Harold Rothstein (1922-2014) moved from Boston to Hartford with his family when he was 16. Walking by the Hartford Armory shortly after arriving in the city, he spontaneously joined the Connecticut National Guard (no one asked him his age). In February 1941 his unit was federalized and later deployed to combat in the Pacific theater as part of the 169th Infantry. Rothstein was injured at Guadalcanal and eventually hospitalized in Atlantic City, NJ. It was there he met Marilyn Feinberg, whom he married in 1944.
After his Army service, Rothstein began delivering flour for his father’s business, and because it was difficult to find someone to deliver large quantities, he bought his own trucks. This eventually became Park Trucking Company, one of the region’s major trucking and warehouse firms. When he happened by an empty lot for sale in Hartford’s North End that was zoned for 60 apartments, Rothstein began his career as a real estate developer.
A general contractor since the early 1960s, he began applying for federal Housing and Urban Development (HUD) grants to build affordable housing. He led development projects in the North End of Hartford, providing safe, quality housing for low-income families while training minority contractors whom he then hired. When he encountered skilled workers, he mentored them and helped them set up their own businesses. He founded the Utility Development Corporation in 1967 and was the general partner in Park Associates and Greater Hartford Realty Corporation. He was known as a principled builder who kept his affordable properties in good condition. Rothstein worked extensively with the Greater Hartford Housing Development Fund to further improve neighborhoods, and with the Urban League. For instance, he contributed $100,000 to fund a community center that included employment and enrichment programs after the completion of a housing project in Clay Hill.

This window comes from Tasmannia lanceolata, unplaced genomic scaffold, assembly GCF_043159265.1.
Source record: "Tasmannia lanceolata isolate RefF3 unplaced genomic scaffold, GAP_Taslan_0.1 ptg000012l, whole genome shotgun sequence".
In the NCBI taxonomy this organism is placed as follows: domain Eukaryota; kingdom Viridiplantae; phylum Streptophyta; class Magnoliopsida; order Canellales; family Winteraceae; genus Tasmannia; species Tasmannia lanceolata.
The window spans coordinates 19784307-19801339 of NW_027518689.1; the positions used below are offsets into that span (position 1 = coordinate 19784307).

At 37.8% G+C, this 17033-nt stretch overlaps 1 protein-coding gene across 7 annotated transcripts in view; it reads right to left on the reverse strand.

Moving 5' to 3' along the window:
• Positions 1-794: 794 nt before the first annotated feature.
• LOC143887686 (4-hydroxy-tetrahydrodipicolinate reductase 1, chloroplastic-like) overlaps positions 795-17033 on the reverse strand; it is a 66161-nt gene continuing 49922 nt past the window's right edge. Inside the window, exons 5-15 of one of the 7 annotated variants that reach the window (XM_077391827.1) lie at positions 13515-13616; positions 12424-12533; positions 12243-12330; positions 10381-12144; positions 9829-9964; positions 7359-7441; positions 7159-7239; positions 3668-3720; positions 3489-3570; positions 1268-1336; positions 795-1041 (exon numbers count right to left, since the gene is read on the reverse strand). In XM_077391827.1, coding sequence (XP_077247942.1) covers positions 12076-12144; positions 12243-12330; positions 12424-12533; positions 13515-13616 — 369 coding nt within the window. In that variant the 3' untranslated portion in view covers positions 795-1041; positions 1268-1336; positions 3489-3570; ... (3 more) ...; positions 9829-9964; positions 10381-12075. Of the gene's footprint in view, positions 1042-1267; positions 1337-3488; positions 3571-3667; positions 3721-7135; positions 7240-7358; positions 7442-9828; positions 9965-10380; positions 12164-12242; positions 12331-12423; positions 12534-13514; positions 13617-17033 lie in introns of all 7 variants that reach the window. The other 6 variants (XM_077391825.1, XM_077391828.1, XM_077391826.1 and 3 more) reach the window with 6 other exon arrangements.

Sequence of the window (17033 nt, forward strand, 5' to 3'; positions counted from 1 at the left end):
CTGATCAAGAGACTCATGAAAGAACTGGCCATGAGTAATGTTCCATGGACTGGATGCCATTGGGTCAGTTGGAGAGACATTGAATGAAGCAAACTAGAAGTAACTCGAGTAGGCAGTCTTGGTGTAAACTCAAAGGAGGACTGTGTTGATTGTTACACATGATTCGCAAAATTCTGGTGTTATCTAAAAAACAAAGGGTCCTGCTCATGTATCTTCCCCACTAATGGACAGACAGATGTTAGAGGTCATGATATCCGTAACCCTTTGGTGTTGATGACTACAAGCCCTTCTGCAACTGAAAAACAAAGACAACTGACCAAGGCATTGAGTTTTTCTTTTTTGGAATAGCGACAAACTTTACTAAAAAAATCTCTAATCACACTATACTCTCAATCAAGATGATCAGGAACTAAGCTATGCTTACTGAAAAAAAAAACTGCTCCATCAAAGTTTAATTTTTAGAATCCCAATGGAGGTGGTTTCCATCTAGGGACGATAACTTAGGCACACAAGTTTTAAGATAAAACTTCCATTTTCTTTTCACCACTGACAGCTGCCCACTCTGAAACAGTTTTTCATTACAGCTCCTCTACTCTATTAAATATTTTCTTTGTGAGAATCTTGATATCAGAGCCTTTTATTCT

Rothstein was a generous philanthropist, seeing it as part of his role to meet the needs of those around him. Scholarships at the University of Hartford, Chabad’s Benet Rothstein Jewish Center in Glastonbury, and the Urban League were some of the ways he impacted the community.
Learn more about Rothstein’s life and legacy by watching “The Heart in Hartford”